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You dealt with the problem for years with your “work arounds”. As frustrating as they were, the work-arounds at least made the task a little easier or less problematic. Still, you always knew that there had to be a better way.
Then, one day, you found it.
Your better way inspired an epiphany, which became an innovation, which became an invention. Soon, you plan for your invention to be a product and a whole new business…
You’re going to get patent protection. You may already be in the process. But, let’s face facts… if your product is as much of a game changer as you plan for it to be, then someone is going do anything they can to compete with you. Often, that means your future competition is going to seek to design around your patent.
Some clever person, or a team of people, is going to discover another way to do what your product does. Their solution may not be quite as good as the first solution. But, they will have a way around your IP, and they may have a clear path to get a competing product on the market.
That’s right. You should work hard to design around your own patent, and you should start early in your product development process. If someone is going to ‘knock you off’, why shouldn’t that person be you?
If you’re like me, and like most inventors, it’s easy to get a little bit blinded by your own idea. Sometimes it can be challenging to think of other ways to do what your product does. After all, your idea is the best! How could another idea possibly compete?
But it’s very important to ask yourself… ‘how else could someone do this thing that my product does?’ If your product or business is successful, other people will be asking that question about your product and your intellectual property.
Patents and intellectual property notwithstanding, ideating and brainstorming alternatives to your own product idea is a very valuable exercise. If done objectively, this ideation can yield improvements to your idea, and that can make your product better and your business more successful (but that’s a topic for another post). More relevant to this topic, you can build a list of alternative embodiments that your patent attorney can add to your intellectual property claims.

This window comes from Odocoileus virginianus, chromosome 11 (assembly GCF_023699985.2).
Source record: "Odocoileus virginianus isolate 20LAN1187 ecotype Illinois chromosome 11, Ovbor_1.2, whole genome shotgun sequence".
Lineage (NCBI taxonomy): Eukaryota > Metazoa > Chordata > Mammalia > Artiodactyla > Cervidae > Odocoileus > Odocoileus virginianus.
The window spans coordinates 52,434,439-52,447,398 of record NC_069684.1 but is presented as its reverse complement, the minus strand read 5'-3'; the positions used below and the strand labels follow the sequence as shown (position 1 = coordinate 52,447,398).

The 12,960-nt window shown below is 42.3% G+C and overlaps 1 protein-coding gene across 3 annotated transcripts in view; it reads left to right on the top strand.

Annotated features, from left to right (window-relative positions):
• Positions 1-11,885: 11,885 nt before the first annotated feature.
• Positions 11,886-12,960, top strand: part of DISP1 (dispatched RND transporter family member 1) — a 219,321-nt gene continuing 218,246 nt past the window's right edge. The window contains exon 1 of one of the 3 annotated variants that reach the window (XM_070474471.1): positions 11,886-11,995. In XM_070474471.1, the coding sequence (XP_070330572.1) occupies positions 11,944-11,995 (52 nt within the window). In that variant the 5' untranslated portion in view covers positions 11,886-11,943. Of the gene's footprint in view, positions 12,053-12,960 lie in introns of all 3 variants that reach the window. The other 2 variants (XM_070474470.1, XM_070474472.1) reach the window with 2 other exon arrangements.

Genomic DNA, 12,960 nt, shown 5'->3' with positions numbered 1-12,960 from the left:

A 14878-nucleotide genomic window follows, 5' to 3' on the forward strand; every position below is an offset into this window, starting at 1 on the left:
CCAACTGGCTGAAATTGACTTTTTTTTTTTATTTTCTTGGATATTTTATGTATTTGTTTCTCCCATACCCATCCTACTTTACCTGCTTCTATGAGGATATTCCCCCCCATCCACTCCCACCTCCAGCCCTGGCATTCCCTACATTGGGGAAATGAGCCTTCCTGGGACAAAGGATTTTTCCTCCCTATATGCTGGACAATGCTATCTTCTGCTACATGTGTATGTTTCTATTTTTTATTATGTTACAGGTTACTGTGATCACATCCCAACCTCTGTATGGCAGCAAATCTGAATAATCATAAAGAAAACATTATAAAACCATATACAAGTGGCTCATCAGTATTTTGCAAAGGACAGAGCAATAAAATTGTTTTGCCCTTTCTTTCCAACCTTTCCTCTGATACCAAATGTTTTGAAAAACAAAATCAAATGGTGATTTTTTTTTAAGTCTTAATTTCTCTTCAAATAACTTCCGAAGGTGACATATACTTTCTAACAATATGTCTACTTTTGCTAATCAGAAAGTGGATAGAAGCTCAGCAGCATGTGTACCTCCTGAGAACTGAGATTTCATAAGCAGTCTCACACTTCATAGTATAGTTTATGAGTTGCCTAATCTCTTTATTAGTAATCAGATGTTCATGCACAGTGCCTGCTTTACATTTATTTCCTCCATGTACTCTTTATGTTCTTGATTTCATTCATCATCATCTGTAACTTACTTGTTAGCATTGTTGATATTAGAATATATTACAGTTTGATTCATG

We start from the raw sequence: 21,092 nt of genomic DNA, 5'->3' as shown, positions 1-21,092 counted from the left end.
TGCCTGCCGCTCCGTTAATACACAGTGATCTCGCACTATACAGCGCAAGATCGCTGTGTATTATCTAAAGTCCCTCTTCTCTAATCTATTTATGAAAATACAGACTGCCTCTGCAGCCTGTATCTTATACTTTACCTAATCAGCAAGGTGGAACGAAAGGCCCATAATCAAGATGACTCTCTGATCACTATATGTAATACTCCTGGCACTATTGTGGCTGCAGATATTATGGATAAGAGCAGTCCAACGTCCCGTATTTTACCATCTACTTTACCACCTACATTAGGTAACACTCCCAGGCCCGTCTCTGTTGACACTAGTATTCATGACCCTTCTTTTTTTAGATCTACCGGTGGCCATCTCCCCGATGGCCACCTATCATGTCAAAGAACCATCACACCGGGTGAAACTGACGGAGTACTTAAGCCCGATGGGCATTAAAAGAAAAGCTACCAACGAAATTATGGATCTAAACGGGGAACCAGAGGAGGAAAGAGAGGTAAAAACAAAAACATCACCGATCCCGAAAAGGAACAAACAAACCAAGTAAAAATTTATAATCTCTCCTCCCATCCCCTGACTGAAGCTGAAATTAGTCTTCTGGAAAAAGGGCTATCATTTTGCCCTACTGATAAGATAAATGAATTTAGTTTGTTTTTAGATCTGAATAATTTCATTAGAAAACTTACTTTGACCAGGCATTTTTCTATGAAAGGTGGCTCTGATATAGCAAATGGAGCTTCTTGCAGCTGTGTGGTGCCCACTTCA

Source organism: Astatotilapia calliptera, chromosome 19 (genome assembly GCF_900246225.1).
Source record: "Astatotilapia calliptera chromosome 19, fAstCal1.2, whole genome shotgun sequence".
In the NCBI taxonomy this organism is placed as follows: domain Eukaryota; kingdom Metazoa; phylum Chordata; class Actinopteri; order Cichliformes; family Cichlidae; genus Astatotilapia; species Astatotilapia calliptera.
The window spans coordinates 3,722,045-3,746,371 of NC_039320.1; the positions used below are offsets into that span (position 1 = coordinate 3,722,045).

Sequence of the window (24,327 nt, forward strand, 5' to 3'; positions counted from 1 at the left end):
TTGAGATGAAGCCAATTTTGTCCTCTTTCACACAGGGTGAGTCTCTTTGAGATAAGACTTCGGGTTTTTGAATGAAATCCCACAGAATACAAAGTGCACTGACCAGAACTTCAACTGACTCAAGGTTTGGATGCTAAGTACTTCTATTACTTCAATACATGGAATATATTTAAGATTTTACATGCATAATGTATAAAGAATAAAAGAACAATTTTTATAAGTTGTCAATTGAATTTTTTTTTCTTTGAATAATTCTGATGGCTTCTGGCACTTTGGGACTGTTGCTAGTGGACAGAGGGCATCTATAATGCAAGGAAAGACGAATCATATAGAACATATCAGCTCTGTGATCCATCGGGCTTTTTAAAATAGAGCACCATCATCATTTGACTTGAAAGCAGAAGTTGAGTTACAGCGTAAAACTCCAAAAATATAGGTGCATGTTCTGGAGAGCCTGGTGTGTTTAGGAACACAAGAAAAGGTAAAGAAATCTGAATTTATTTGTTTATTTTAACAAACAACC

A thorough list of alternative embodiments helps your patent attorney build a stronger wall of protection around your core idea. You may never intend to do anything with these alternative versions of your product, but adding them to your patent claims helps to prevent others from using them to compete with you.
Several times in my career, I’ve been called on by my clients to help them ‘design around’ their own ideas and products. In many cases, this exercise led to some great ideas that became future products, or improvements on future generations of products. In some cases, we were able to equip our clients’ IP counsel with enough ammunition to add dozens of claims to the patent filing.
One of my clients even generated meaningful revenue through this process. My team worked with them to identify a number of alternative embodiments, which they were able to add to their patent filing. Another company (unintentionally) infringed one of these claims after the patent was issued, but before my client’s product reached the market. Since this particular infringing product wasn’t a competitor, my client had no interest in keeping it off the market. Instead, the two companies worked out a licensing arrangement, resulting in revenue for my client before their product even launched!
As you think about patenting your invention, consider that the problem your invention solves may have multiple solutions, and that there will probably be other people working on the problem too (if they aren’t already). Try to expand your thinking such that your intellectual property can include as many alternative solutions as possible.
Product QuickStart provides strategic consulting, product development, design, engineering, prototyping, and manufacturing services for inventor-entrepreneurs, start-ups, and early stage companies. Please contact us for more information.
This writing represents the personal thoughts, opinions, and viewpoints of Noah McNeely, and does not necessarily reflect the views of Product QuickStart.
Principal, Product QuickStart